There are over 5,000 entries which include key information about books of the Bible, archaeological information, language and imagery, ancient civilizations, sociological info about Biblical life and times, people and places, Church teachings and theology, and detailed maps. Information about books of the Bible always include thorough coverage of an overview, authorship and date, contents, and purpose and themes. These entries may cover many pages but are always clear and easy to understand, within the context of how difficult the subject matter may be.

The layout is easy to read and follow. There are clear sets of subheads to help follow the reasoning presented as well as make it easy to find a particular topic within each entry. The cross-indexing is excellent. I have never failed to find something I was looking for. The scriptural references, as one would expect, are thorough. It is easy to track the reasoning for the entries through the Bible and the Catechism. As well, the book itself is handsome. The jacket image is actually printed on the hardback cover, which impressed me. This is a book that is designed to last and be useful.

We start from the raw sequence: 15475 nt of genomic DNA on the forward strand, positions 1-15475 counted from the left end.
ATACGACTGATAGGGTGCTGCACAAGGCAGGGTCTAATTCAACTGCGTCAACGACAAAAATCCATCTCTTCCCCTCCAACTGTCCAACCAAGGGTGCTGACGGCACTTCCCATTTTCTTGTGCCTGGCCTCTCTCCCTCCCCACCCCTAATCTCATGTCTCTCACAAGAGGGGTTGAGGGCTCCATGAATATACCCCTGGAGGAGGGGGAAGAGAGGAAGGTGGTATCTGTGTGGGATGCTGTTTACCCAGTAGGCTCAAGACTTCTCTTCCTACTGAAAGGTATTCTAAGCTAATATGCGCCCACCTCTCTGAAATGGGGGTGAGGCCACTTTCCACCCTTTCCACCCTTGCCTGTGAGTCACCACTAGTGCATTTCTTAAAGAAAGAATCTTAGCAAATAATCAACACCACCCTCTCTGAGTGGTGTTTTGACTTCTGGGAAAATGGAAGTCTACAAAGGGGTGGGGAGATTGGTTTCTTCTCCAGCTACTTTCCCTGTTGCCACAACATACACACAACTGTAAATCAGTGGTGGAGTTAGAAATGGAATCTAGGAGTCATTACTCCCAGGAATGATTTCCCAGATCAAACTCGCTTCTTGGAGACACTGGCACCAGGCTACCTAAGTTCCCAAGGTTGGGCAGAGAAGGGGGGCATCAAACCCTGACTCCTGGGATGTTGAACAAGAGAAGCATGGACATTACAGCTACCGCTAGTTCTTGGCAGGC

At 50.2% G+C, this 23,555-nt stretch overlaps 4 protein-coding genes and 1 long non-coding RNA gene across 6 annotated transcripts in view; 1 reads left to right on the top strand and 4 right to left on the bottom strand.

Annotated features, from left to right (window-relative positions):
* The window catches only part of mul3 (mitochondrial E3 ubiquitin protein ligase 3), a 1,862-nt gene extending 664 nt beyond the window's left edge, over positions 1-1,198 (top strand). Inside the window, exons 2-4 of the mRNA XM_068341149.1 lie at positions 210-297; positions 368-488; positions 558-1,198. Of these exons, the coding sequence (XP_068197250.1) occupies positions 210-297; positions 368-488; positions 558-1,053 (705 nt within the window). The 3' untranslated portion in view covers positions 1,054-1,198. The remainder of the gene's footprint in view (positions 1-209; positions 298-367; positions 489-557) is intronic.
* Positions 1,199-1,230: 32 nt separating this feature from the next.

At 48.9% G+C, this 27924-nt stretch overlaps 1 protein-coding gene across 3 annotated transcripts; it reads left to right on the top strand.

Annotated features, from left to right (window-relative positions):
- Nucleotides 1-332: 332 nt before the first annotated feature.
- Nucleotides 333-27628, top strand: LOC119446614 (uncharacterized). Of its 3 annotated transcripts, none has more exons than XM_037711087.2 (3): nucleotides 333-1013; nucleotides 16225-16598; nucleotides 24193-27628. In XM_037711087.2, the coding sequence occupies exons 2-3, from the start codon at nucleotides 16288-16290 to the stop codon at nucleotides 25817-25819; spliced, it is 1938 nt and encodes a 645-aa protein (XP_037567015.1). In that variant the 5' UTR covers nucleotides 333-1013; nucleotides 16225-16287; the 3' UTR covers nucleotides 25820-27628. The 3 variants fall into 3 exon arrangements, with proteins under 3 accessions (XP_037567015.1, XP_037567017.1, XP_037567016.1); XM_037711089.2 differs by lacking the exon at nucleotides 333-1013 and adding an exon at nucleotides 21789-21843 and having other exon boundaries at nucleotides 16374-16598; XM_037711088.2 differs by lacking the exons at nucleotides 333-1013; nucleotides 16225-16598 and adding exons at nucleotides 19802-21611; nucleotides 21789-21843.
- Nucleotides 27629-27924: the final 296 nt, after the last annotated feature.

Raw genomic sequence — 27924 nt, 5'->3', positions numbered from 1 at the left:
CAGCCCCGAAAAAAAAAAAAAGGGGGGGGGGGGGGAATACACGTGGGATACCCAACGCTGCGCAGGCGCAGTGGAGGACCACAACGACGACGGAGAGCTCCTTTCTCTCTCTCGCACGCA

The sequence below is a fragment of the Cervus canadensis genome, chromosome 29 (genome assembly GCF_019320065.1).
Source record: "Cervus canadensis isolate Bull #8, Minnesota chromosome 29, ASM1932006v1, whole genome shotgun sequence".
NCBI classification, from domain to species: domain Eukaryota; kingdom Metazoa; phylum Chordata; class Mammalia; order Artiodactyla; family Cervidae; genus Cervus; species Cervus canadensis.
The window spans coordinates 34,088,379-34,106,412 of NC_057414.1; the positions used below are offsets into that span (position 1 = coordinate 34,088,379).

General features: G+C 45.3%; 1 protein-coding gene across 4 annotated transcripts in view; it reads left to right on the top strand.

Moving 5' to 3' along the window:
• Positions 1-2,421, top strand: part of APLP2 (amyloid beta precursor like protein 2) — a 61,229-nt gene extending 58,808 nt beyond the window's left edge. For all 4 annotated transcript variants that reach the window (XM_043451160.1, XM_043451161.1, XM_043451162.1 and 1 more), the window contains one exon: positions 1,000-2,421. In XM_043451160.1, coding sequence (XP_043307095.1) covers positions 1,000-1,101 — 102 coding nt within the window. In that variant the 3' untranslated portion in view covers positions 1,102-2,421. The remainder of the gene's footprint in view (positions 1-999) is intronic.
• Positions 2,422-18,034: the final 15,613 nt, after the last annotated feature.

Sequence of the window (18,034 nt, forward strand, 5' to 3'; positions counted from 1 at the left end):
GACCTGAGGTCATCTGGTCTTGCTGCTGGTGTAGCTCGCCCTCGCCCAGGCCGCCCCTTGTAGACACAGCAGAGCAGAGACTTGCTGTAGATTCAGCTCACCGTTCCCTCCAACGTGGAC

In short, this is an impressive reference designed for frequent, easy use. I highly recommend it.

I will leave you with another short entry. Notice how much information is packed into it while still keeping it easy to understand. Especially take note of the last sentence which provides us with good food for thought in considering Jesus' sacrificial role.
HYSSOP A plant noted for its dense leaves and its habit of grown on walls (1 Kgs 4:33; cf. Lev 14:6; Num 19:6; Heb 9:19). Scholars believe that the hyssop in Scripture was the herb we call marjoram. hyssop was used especially in liturgical rites for sprinkling the blood of the Passover on the doorposts in Egypt (Exod 12:21-22; cf Num 19:18; Heb 9:19). Hyssop was used also in the purification of lepers (Lev 14;4-6) and the house of a leper (Lev 14:49-52). John (John 19:29; cf. Matt 27:48; Mark 15:36) makes mention of a branch of hyssop used to offer Jesus a sponge soaked in vinegar. This is probably an allusion to the use of hyssop in the Passover, dipped in the blood of the Paschal lamb.

Wednesday, July 1, 2009

Book Review: "It's a Wonderful (Imperfect) Life!"

It’s a Wonderful (Imperfect) Life:
Devotional Readings for Women Who Strive Too Hard to Make It Just Right